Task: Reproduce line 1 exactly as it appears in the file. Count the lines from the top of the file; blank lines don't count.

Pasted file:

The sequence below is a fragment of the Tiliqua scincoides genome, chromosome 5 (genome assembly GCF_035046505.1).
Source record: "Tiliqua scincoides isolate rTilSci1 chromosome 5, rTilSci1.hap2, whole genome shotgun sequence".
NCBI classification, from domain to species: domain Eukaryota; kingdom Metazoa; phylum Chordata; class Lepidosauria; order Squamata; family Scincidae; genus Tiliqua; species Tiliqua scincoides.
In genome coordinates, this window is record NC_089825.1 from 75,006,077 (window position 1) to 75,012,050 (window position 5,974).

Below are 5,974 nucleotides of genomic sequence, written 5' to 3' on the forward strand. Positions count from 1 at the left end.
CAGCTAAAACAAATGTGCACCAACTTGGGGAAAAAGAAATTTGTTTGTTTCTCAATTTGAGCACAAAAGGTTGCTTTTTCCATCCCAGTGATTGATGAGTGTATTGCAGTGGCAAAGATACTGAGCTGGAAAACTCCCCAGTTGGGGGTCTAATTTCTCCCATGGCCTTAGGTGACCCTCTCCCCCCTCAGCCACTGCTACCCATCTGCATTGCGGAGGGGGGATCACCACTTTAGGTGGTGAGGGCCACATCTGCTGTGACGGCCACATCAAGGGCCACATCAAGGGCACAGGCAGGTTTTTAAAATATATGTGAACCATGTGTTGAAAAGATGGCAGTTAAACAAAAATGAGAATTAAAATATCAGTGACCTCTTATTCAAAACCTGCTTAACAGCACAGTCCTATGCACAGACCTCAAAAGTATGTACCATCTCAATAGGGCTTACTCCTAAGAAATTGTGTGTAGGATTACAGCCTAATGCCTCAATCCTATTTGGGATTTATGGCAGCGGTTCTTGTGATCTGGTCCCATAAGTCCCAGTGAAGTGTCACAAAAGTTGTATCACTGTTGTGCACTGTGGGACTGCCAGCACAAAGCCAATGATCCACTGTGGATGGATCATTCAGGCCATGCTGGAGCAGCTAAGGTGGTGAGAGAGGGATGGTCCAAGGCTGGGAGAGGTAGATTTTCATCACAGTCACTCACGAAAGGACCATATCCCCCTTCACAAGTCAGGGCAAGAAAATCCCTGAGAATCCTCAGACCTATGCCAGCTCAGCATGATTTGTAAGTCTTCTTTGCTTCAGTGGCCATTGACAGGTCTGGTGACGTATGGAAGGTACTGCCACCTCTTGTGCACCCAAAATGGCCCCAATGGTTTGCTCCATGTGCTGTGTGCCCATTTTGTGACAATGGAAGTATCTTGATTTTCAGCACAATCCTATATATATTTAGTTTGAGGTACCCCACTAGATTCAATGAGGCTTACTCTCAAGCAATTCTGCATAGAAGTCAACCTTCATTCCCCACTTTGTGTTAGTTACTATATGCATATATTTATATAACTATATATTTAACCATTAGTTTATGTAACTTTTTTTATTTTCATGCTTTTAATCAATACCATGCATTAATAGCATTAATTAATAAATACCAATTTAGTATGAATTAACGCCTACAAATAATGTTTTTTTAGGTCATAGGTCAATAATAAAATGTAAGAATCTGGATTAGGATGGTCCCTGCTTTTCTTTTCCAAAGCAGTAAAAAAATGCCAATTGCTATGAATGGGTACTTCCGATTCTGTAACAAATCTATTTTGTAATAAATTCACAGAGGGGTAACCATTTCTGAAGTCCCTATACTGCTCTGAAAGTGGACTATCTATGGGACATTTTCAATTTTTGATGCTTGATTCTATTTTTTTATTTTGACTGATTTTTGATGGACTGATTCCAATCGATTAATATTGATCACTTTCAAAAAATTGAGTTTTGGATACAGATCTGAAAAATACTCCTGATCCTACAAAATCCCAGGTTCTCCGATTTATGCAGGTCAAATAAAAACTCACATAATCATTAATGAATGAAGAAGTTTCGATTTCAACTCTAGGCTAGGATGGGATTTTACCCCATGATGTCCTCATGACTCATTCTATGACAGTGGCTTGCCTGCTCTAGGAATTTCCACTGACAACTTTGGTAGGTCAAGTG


The sequence below is a fragment of the Tiliqua scincoides genome, chromosome 5 (genome assembly GCF_035046505.1).